Energy and environmental news roundup: stimulus package leaves out key energy, environmental provisions
State clean energy bills, plastic bag bans on hold
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The legislation allocates $150 billion to state and local governments to help replace lost revenue and to cover increased expenditures.
The massive stimulus bill, which the Senate unanimously approved on Wednesday night, does not include several provisions sought by the energy industry and environmentalists.
Here is an overview of the energy provisions that did not make it into the final bill:
- Language was nixed that would have forced U.S. airlines getting a bailout to halve their carbon emissions over the next 30 years and start offsetting those emissions in 2025.
- The package does not include the tax credit extensions sought by the wind and solar industries to help them weather the supply-chain and economic disruptions caused by the global pandemic.
- The deal struck a provision that would have provided $100 million over five years for research and development of more sustainable aviation fuels.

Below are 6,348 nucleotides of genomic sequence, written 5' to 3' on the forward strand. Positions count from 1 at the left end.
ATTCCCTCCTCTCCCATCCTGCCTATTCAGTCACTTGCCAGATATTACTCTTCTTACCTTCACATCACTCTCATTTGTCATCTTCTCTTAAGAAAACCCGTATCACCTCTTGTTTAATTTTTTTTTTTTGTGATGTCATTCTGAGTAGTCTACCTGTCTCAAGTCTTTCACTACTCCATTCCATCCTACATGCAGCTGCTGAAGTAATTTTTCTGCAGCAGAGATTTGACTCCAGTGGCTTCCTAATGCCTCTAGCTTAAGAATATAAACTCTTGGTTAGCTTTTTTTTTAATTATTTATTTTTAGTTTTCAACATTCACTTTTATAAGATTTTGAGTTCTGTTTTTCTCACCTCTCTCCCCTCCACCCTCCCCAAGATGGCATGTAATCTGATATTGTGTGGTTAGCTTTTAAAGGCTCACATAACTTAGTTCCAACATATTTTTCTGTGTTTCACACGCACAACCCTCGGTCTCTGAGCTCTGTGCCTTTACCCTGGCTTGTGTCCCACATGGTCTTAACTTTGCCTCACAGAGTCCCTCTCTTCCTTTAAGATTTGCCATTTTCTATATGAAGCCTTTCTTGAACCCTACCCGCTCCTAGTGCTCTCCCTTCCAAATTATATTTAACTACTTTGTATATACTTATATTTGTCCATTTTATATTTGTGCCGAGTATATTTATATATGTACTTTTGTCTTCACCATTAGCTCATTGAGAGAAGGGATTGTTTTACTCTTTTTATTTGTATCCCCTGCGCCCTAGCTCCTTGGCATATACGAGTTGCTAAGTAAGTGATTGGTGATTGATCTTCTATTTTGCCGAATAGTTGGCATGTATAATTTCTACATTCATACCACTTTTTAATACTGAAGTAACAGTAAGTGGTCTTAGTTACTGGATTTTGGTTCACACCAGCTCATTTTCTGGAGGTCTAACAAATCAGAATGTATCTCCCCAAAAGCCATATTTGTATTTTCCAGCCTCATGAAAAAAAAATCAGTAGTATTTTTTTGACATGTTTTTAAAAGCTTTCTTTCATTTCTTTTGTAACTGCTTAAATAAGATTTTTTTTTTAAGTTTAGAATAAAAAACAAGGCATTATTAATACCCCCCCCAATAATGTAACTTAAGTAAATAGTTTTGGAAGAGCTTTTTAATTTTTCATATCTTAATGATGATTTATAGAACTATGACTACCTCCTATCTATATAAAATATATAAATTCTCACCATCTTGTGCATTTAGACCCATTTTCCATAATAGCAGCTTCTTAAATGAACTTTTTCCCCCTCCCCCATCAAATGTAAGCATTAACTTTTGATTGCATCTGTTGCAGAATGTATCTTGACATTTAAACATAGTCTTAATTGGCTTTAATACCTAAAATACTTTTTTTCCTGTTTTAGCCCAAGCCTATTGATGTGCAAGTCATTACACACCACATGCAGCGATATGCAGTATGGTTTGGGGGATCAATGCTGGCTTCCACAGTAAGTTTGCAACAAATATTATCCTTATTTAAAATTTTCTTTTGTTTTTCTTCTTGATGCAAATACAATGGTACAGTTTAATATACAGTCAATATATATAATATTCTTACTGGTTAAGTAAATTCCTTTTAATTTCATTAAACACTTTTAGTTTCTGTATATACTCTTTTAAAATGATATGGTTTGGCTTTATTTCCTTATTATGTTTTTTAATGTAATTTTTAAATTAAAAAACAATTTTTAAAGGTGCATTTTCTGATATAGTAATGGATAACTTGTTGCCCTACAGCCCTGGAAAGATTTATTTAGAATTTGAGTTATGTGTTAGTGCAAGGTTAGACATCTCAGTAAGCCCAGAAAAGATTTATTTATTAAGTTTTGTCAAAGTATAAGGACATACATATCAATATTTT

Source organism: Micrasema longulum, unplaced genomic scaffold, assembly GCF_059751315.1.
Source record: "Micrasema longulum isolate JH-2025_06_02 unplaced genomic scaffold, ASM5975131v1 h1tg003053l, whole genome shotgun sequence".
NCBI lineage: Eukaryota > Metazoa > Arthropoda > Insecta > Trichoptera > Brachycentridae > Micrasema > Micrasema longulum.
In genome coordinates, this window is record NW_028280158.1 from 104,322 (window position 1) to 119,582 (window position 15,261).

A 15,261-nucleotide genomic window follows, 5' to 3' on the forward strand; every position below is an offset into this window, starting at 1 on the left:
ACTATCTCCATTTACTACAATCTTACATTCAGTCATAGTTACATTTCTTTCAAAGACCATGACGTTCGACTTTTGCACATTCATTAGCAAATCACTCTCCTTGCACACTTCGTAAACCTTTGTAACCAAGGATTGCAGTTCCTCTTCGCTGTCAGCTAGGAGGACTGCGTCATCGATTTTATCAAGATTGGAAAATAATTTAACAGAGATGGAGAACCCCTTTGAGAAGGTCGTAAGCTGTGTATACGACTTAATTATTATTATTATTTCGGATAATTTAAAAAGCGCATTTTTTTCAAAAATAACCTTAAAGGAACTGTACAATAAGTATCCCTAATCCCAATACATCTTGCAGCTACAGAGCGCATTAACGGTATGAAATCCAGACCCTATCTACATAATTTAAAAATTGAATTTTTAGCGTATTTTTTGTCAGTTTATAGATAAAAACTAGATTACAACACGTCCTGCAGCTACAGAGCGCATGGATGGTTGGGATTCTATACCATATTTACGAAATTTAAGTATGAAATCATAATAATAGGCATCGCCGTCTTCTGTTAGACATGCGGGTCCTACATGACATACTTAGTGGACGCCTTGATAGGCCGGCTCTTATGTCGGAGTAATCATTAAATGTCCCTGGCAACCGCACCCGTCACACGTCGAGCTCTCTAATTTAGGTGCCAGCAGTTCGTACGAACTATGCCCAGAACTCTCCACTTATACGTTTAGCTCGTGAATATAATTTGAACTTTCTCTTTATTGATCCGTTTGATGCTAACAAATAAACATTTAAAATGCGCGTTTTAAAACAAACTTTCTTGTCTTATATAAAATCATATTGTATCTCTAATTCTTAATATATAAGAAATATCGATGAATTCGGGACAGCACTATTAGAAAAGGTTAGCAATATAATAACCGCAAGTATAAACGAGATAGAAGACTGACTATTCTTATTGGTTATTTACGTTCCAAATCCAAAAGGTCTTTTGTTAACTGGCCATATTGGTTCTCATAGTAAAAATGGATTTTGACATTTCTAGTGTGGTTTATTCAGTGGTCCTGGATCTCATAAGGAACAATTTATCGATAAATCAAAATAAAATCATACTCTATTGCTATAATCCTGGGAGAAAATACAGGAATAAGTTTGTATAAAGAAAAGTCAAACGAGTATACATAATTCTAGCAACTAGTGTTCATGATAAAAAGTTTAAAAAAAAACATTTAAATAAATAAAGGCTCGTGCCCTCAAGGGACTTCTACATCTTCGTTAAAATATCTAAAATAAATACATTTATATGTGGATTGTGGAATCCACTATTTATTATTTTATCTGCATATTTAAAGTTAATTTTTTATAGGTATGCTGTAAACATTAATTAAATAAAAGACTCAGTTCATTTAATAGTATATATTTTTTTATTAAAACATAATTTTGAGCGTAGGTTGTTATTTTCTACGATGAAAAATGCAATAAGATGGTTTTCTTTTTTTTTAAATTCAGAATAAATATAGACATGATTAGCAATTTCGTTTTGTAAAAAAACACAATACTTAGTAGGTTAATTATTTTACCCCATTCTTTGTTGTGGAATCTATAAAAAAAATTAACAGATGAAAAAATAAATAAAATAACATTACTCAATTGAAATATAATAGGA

- Also omitted from the final language was a plan to spend $3 billion to purchase roughly 77 million barrels of oil for the nation’s Strategic Petroleum Reserve.
State Energy Bills Face Uncertain Future: As state lawmakers shift priorities to address the pandemic and legislative sessions are delayed or postponed, progress has been paused on many climate and energy bills. This piece from Utility Dive discusses delays on key measures in five states, including Colorado, Illinois, Maryland, Michigan, and Minnesota.
Plastic Bag Bans on Hold: States including Maine and Massachusetts have paused their bans on plastic bags, which have found new life due to their perceived cleanliness amid the current coronavirus crisis.
Air Quality Improves: Given the halt in economic activity and travel, a key air pollution indicator is down 18% in the New York metro region over the first 22 days of March compared to the same time period last year, meaning that residents of the area who manage to get outdoors could see the cleanest air in their lifetimes.